Dec 26 2009

Differentiate Your Writing or Else: What Kind of Superhero Story Is It?

Published by at 7:24 am under Genre,Writing Articles

When you’re laying out your book for agents, publishers and prospective readers, you need to keep in mind what the “default” story in your field is. If you say you’re writing a superhero story, people will assume it is a default superhero story unless you specify otherwise.  Be careful! Default stories will probably be rejected.

  • Audience: 13-30 year old males.
  • Genre: action.
  • Main character: a Peter Parker (student-turned-superhero) or Clark Kent (mostly unconflicted adult)
  • Character voice: none.
  • Interesting events: none.
  • Mood: none.
  • Authorial style: none.

Hopefully you’re thinking to yourself something like the following: “wait, that’s not fair! My story’s not like that!” (If not, I’d REALLY recommend fleshing out your characters and plot events and practicing your writing as much as possible).


What you should take away from this is that you cannot just call your book a superhero story. What kind of superhero story is it? If you leave it for literary agents, editors and (eventually) prospective readers to fill in the blanks, you are screwed.

Here are some questions to help you flesh out your story beyond the default.

Genre. What do your characters do besides fights and chase scenes? Is there a major romantic angle? Are there major elements of sci-fi or fantasy? Is the reader meant to spend a lot of the time laughing? (Comedy). Do the characters spend a lot of time trying to discover information and/or solve a particular crime? (Mystery). Does fear or a horrible creature play prominently? (Possibly horror).

Main character and character voice. What are some distinguishing traits of the main character(s)? What’s his personality like? What’s his background like? How is his voice different from other characters in the book? How do the main characters interact with each other? (For example, the Teenage Mutant Ninja Turtles are brothers with a love-hate relationship, Battlestar Galactica features paranoia and intrigue at every turn, Batman has notably few relationships, pretty much any romantic comedy has laughably hopeless lovers, etc).

Interesting events. Most superhero stories feature an origin event that gives the superheroes their powers, an act 2 fight where the villain comes out ahead, and a climactic battle where the hero(s) finally defeats the villain and saves the day. What else happens in your story?  For example, the climax of my first comic book is a job interview with a surly mutant alligator.   Maybe yours is a bank heist during prom.  Flesh out the details in a way that make sense for your characters and your story.

Mood (what the audience is meant to feel, mainly). This distinguishes, for example, a dark comedy like Dr. Strangelove from a wacky office comedy (Superhero Nation or The Office) or a quiet thriller by Hitchcock from a gruesome cut-’em-up.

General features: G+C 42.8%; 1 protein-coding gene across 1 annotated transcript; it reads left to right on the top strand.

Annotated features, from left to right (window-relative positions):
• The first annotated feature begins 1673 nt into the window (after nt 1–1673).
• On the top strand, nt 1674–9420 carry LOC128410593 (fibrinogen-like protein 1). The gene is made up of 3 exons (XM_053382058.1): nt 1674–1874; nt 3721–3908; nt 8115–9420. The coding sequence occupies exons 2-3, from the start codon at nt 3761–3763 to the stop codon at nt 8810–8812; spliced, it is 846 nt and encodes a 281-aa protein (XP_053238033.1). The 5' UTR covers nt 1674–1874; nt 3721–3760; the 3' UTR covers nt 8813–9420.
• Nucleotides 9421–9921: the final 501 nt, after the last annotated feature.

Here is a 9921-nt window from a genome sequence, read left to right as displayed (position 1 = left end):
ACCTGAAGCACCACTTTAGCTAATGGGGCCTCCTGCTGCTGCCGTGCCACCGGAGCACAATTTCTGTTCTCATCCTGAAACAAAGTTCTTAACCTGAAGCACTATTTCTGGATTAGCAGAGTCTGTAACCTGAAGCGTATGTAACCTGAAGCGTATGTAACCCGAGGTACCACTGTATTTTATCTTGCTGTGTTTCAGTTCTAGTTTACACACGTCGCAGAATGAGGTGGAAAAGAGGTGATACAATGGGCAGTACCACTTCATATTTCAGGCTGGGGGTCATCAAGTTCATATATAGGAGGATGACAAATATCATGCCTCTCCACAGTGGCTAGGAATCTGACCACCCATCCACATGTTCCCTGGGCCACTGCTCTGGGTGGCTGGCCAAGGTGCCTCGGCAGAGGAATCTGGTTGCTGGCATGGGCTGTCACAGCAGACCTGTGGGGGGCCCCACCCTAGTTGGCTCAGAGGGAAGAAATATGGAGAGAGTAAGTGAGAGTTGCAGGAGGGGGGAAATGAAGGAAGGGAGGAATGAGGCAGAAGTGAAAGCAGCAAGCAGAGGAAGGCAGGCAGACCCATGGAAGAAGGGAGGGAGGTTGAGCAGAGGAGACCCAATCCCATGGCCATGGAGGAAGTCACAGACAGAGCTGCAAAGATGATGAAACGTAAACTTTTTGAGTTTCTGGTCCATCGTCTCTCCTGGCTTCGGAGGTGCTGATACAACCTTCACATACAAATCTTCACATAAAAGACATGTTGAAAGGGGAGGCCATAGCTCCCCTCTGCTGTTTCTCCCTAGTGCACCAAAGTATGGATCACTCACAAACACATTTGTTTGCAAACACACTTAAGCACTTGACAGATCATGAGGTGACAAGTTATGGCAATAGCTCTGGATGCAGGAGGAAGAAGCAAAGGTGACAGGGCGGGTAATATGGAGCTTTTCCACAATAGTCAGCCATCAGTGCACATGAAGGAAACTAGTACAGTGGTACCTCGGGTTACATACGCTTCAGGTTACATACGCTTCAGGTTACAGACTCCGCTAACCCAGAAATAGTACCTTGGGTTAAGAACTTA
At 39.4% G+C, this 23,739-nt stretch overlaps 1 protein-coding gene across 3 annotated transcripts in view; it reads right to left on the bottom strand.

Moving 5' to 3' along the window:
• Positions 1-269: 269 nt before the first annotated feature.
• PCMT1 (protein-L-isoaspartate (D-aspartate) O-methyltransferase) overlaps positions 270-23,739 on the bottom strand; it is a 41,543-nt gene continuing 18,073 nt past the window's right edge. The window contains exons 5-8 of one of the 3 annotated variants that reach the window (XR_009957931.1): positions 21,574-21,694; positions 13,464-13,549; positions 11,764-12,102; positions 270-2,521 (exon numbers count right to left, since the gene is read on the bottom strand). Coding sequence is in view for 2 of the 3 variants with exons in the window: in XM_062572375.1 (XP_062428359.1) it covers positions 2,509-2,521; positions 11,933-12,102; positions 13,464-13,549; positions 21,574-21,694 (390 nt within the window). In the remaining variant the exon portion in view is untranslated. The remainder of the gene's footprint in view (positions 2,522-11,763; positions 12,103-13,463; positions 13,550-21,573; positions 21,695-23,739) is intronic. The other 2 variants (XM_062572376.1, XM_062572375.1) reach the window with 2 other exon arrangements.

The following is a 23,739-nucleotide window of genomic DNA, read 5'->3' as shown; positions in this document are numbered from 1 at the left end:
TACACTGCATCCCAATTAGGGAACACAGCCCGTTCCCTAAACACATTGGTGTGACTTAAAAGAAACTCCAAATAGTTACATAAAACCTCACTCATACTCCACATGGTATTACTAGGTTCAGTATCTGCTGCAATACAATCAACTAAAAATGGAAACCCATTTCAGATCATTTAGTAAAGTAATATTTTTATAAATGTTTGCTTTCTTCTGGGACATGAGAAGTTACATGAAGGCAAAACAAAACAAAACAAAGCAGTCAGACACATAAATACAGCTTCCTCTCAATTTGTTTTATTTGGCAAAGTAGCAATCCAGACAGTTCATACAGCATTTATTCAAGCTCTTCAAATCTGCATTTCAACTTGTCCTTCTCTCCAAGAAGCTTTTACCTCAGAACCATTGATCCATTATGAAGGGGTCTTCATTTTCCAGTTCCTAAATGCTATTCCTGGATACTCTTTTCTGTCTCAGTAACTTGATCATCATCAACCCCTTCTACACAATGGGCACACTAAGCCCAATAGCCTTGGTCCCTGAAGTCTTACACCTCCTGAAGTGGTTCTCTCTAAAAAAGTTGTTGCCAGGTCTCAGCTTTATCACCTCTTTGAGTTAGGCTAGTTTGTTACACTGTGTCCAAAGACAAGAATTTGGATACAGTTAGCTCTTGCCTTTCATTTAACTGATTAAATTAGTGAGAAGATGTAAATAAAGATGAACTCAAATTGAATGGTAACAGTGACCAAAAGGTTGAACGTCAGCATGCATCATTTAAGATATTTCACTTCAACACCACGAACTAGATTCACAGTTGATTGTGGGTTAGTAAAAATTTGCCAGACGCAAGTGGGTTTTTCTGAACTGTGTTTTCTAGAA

11 responses so far

11 Responses to “Differentiate Your Writing or Else: What Kind of Superhero Story Is It?”

  1. thepopeofbeerson 26 Dec 2009 at 2:05 pm

    This article has given me a lot to think about. If I had to choose a genre for my book-in-progress, I’d have to call it a superhero horror story. With comedic elements. I think.

    I see where you’re coming from with the identifying-the-genre-of-your-story thing. If your story is mostly a romance, certain notes should be hit. Same for a thriller or a alternate history or historical erotica. Knowing your genre(s) can help solidify your plot/characters/voice as opposed to trying to write a story that’s equal parts survival horror, steampunk, parody, and mystery and missing the mark. Incidentally, I may have just come up with the most awesome combination of genres ever.

    But I guess I hadn’t really thought about it in those terms before. Thanks.

  2. Struggling Joeon 27 Dec 2009 at 7:03 pm

    Good call on the character voice. A plain superhero without tragedy won’t work, but even the tragedy has to be unique to a much higher degree. Lost parents? Seen it. But a superhero who hates the fact that he’s a super hero and hides it from his pregnant wife who is soon to divorce him for being unable to fully commit. did I mention he’s a raging alcoholic? There’s some angst. It wold certainly add some voice and stop a stereotype.

  3. Luna Jamniaon 27 Dec 2009 at 7:17 pm

    So … it is quite typical for a young soon-to-be-superhero to lose his family and have to live with another relative? Darn. :/
    Not that I didn’t know that. It’s just when I think of a superhero’s family dying it seems like such a huge event but when I think of the way Zach’s family is going to, it seems like they die in a normal, random, sad way just like everyone else. Except all the superheroes families’ die the same way, seems different for Zach though but it’s probably just me.

  4. B. Macon 28 Dec 2009 at 2:59 am

    I think that it’s pretty typical for a superhero to lose at least one parent and often both. Bruce Wayne, Peter Parker, Tony Stark (Ironman), Superman, Wolverine, etc. Often violently and usually in a way that propels the story. (For example, in Armored Adventures, the Mandarin kills Tony Stark’s father in an attempt to steal a ring that Ironman later has to recover).

    It’s probably not a problem that your hero will be an orphan, like many other heroes. Just execute it well. For example, give him a fresh set of adopted parents. For example, what if the adopted parents were (for whatever reason) largely incompetent or unwilling? Harry Potter used nasty adopted parents to great effect, but maybe you could try the reverse: the parents are too coddling and leave him poorly prepared to handle himself as a superhero.

    What if the biological parents are alive but bad people? This could range from something as high-scale as Darth Vader’s offspring being hidden from him to something as sadly mundane as abusive/negligent parents.

  5. Luna Jamniaon 28 Dec 2009 at 9:29 am

    He loses his family when he’s 15 (car accident, he survives), and then an aunt takes him in. Nothing is ever said of his father though, he and his siblings grew up in a ‘single mother’ home.